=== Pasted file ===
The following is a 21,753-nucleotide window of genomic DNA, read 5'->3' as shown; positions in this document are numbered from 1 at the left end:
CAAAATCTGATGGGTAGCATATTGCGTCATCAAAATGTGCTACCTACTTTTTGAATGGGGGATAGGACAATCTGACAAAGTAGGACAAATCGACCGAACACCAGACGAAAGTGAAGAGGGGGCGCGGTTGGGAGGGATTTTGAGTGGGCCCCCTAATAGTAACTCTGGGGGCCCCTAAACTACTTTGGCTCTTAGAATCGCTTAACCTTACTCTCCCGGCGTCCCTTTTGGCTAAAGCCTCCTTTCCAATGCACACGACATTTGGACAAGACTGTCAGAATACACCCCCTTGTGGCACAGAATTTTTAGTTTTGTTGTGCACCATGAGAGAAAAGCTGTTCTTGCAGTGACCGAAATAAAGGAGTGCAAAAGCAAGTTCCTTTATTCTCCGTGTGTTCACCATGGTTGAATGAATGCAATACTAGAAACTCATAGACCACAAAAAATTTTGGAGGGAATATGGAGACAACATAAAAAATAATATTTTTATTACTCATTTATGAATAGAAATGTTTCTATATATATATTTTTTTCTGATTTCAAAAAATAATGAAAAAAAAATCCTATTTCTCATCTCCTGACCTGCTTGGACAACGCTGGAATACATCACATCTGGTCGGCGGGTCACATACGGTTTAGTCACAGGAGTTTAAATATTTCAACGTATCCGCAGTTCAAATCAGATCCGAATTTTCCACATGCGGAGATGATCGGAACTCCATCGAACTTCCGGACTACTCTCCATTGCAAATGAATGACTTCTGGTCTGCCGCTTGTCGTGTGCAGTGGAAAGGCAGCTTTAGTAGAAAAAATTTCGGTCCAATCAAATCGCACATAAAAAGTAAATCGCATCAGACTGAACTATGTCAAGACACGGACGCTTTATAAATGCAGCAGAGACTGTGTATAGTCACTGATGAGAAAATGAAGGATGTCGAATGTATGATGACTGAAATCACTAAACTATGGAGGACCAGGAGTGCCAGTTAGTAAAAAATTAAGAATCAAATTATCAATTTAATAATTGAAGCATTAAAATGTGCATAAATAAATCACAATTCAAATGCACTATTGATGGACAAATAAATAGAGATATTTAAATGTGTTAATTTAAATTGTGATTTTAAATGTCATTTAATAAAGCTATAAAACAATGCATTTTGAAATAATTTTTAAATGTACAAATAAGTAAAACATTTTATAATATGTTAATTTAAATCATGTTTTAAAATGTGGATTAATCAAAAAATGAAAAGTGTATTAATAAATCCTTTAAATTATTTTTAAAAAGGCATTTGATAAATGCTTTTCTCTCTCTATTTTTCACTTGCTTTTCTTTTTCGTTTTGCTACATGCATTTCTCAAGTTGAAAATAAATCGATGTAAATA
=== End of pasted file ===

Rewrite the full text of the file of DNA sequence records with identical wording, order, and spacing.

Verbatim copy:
The following is a 21,753-nucleotide window of genomic DNA, read 5'->3' as shown; positions in this document are numbered from 1 at the left end:
CAAAATCTGATGGGTAGCATATTGCGTCATCAAAATGTGCTACCTACTTTTTGAATGGGGGATAGGACAATCTGACAAAGTAGGACAAATCGACCGAACACCAGACGAAAGTGAAGAGGGGGCGCGGTTGGGAGGGATTTTGAGTGGGCCCCCTAATAGTAACTCTGGGGGCCCCTAAACTACTTTGGCTCTTAGAATCGCTTAACCTTACTCTCCCGGCGTCCCTTTTGGCTAAAGCCTCCTTTCCAATGCACACGACATTTGGACAAGACTGTCAGAATACACCCCCTTGTGGCACAGAATTTTTAGTTTTGTTGTGCACCATGAGAGAAAAGCTGTTCTTGCAGTGACCGAAATAAAGGAGTGCAAAAGCAAGTTCCTTTATTCTCCGTGTGTTCACCATGGTTGAATGAATGCAATACTAGAAACTCATAGACCACAAAAAATTTTGGAGGGAATATGGAGACAACATAAAAAATAATATTTTTATTACTCATTTATGAATAGAAATGTTTCTATATATATATTTTTTTCTGATTTCAAAAAATAATGAAAAAAAAATCCTATTTCTCATCTCCTGACCTGCTTGGACAACGCTGGAATACATCACATCTGGTCGGCGGGTCACATACGGTTTAGTCACAGGAGTTTAAATATTTCAACGTATCCGCAGTTCAAATCAGATCCGAATTTTCCACATGCGGAGATGATCGGAACTCCATCGAACTTCCGGACTACTCTCCATTGCAAATGAATGACTTCTGGTCTGCCGCTTGTCGTGTGCAGTGGAAAGGCAGCTTTAGTAGAAAAAATTTCGGTCCAATCAAATCGCACATAAAAAGTAAATCGCATCAGACTGAACTATGTCAAGACACGGACGCTTTATAAATGCAGCAGAGACTGTGTATAGTCACTGATGAGAAAATGAAGGATGTCGAATGTATGATGACTGAAATCACTAAACTATGGAGGACCAGGAGTGCCAGTTAGTAAAAAATTAAGAATCAAATTATCAATTTAATAATTGAAGCATTAAAATGTGCATAAATAAATCACAATTCAAATGCACTATTGATGGACAAATAAATAGAGATATTTAAATGTGTTAATTTAAATTGTGATTTTAAATGTCATTTAATAAAGCTATAAAACAATGCATTTTGAAATAATTTTTAAATGTACAAATAAGTAAAACATTTTATAATATGTTAATTTAAATCATGTTTTAAAATGTGGATTAATCAAAAAATGAAAAGTGTATTAATAAATCCTTTAAATTATTTTTAAAAAGGCATTTGATAAATGCTTTTCTCTCTCTATTTTTCACTTGCTTTTCTTTTTCGTTTTGCTACATGCATTTCTCAAGTTGAAAATAAATCGATGTAAATA